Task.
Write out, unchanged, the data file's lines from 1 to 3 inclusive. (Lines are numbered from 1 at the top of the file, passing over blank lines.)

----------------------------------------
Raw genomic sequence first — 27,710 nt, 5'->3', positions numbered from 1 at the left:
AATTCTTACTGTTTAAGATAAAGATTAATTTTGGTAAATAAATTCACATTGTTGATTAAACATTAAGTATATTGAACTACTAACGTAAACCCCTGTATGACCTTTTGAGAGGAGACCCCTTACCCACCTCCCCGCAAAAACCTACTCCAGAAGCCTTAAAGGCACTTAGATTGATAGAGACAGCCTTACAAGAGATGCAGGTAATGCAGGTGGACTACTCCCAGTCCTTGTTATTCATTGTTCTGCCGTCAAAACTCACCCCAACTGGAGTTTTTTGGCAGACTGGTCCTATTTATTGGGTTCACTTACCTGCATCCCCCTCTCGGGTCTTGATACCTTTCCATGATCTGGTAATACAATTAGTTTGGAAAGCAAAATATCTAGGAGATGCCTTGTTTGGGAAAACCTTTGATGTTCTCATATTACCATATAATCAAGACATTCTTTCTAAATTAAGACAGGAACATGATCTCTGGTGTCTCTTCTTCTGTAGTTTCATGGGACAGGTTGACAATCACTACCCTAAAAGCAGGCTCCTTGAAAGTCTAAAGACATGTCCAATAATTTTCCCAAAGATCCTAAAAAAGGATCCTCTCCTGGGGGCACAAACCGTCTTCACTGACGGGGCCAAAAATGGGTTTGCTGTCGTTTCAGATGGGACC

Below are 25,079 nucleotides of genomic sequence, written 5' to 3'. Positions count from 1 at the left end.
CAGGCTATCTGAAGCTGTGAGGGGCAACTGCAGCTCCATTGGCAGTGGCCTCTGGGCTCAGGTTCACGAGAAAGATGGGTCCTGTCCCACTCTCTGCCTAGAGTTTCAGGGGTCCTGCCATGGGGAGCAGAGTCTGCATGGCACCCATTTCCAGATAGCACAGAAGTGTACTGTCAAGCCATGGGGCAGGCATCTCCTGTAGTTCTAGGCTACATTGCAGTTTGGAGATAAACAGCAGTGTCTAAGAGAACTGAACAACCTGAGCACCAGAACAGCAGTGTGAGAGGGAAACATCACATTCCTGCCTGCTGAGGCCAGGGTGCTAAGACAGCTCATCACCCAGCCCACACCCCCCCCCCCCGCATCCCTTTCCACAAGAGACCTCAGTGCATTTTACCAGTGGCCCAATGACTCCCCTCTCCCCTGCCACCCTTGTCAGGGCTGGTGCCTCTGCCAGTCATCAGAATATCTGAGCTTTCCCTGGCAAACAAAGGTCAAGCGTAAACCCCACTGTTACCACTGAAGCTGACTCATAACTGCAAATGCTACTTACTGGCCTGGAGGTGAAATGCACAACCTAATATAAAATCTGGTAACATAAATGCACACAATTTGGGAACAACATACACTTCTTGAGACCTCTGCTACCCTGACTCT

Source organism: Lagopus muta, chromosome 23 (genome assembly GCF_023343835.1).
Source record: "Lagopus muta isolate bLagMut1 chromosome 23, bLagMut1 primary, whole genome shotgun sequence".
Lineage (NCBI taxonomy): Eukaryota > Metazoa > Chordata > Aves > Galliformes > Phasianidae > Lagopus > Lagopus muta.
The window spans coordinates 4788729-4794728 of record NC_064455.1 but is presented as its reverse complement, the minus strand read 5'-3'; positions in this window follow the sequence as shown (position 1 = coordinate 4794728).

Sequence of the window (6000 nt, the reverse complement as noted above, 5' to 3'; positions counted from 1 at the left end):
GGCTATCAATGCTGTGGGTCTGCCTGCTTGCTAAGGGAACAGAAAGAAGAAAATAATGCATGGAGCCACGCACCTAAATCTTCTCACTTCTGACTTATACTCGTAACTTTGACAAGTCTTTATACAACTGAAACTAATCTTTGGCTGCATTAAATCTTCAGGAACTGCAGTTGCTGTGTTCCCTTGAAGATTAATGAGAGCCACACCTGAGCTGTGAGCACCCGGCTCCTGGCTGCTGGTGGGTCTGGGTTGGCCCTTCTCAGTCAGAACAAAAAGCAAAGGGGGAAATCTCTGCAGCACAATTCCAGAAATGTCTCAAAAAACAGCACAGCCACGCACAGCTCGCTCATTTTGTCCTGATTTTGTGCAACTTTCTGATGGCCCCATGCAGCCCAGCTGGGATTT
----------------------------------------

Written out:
Raw genomic sequence first — 27,710 nt, 5'->3', positions numbered from 1 at the left:
AATTCTTACTGTTTAAGATAAAGATTAATTTTGGTAAATAAATTCACATTGTTGATTAAACATTAAGTATATTGAACTACTAACGTAAACCCCTGTATGACCTTTTGAGAGGAGACCCCTTACCCACCTCCCCGCAAAAACCTACTCCAGAAGCCTTAAAGGCACTTAGATTGATAGAGACAGCCTTACAAGAGATGCAGGTAATGCAGGTGGACTACTCCCAGTCCTTGTTATTCATTGTTCTGCCGTCAAAACTCACCCCAACTGGAGTTTTTTGGCAGACTGGTCCTATTTATTGGGTTCACTTACCTGCATCCCCCTCTCGGGTCTTGATACCTTTCCATGATCTGGTAATACAATTAGTTTGGAAAGCAAAATATCTAGGAGATGCCTTGTTTGGGAAAACCTTTGATGTTCTCATATTACCATATAATCAAGACATTCTTTCTAAATTAAGACAGGAACATGATCTCTGGTGTCTCTTCTTCTGTAGTTTCATGGGACAGGTTGACAATCACTACCCTAAAAGCAGGCTCCTTGAAAGTCTAAAGACATGTCCAATAATTTTCCCAAAGATCCTAAAAAAGGATCCTCTCCTGGGGGCACAAACCGTCTTCACTGACGGGGCCAAAAATGGGTTTGCTGTCGTTTCAGATGGGACC

Below are 25,079 nucleotides of genomic sequence, written 5' to 3'. Positions count from 1 at the left end.